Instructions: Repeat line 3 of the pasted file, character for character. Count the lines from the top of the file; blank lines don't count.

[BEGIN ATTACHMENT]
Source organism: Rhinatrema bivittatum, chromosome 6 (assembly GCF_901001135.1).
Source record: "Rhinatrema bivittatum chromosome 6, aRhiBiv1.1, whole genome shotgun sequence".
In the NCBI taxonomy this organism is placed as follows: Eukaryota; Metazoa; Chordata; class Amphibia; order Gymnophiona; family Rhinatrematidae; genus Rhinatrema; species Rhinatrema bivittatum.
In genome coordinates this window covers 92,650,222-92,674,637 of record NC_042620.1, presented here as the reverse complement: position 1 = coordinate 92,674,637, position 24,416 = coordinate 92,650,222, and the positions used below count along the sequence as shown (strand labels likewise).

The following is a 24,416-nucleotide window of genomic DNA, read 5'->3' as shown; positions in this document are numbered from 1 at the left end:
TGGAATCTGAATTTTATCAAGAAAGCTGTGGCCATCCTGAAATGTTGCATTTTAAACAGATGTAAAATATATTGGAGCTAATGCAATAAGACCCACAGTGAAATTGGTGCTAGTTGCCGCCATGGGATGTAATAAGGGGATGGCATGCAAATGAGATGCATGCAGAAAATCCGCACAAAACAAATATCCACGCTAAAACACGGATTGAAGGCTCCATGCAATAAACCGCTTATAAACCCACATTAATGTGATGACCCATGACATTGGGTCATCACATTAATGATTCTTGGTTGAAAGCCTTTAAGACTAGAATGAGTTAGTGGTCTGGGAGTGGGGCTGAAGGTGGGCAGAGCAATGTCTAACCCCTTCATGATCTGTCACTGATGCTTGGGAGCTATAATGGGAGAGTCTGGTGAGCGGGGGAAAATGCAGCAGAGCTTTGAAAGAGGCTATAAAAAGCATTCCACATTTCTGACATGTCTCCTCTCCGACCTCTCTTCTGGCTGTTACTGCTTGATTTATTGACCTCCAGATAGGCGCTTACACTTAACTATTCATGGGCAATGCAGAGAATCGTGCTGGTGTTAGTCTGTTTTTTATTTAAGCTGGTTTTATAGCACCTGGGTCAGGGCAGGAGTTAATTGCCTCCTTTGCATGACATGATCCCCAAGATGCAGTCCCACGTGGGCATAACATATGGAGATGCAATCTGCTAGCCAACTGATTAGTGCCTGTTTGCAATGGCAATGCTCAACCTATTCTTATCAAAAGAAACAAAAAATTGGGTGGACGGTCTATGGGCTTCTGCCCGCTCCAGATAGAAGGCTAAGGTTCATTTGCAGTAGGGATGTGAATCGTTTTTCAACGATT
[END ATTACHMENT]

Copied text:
In the NCBI taxonomy this organism is placed as follows: Eukaryota; Metazoa; Chordata; class Amphibia; order Gymnophiona; family Rhinatrematidae; genus Rhinatrema; species Rhinatrema bivittatum.